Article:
I will give way, but before my hon. Friend intervenes, I should like to make the point that the Minister also failed, interestingly, to deal with the point that I made about whether a limited number of subjects or small classes would amount to significant weaknesses.

Mr. Bruce

I tried to intervene on the Minister. Doubtless he will jump to his feet and explain the point if my hon. Friend cannot do so. The Minister clearly suggested that the powers are exactly the same as those that already exist to deal with failing schools. If that is the case, why are sixth forms singled out by the terrible phrase "inadequate sixth forms"? Why is the closure of sixth forms, rather than the school, mentioned?

Mr. Clappison

I am sure that my hon. Friend's anxieties are shared by many hon. Members who have heard what the Minister has said—or failed to say—tonight in response to the problem. The worries remain. I am dissatisfied, but, in view of the need to make progress and the lateness of the hour, I do not propose to press the amendment to a vote. However, genuine anxieties remain.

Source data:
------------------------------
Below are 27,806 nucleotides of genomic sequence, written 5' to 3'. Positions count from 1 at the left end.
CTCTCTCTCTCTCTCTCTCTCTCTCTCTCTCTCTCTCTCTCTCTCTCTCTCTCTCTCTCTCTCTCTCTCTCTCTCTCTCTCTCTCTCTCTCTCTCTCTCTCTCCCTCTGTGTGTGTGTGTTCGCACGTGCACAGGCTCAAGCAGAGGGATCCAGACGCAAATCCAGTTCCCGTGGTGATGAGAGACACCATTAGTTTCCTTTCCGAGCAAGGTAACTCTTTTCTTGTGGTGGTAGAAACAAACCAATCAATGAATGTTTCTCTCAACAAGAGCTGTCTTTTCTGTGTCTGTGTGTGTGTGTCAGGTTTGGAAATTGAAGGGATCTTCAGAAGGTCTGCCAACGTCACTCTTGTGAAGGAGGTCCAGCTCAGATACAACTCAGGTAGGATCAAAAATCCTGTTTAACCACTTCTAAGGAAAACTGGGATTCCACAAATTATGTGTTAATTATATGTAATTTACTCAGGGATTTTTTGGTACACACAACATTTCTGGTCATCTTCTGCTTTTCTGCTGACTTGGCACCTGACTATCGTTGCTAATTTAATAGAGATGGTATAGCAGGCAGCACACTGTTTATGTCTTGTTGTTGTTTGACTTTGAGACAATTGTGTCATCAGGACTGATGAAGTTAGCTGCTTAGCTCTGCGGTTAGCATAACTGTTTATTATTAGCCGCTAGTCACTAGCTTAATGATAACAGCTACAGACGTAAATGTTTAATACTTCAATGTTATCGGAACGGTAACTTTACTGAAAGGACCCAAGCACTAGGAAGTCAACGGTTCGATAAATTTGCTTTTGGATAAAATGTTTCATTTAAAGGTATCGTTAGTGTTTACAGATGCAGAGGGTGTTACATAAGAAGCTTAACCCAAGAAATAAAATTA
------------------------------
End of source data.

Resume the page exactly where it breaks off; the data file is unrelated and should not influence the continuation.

I beg to ask leave to withdraw the amendment.

Amendment, by leave, withdrawn.

Remaining Government amendments and new clauses agreed to.

Order for Third Reading read.

12.41 am
Mr. Wicks

I beg to move, That the Bill be now read the Third time.

At the end of a concert in Japan, the great lifelong learner and songwriter Mr. Bob Dylan observed that it was the time of hour when we had to run. Some of us were born to run, so it is therefore important that we keep the debate brief.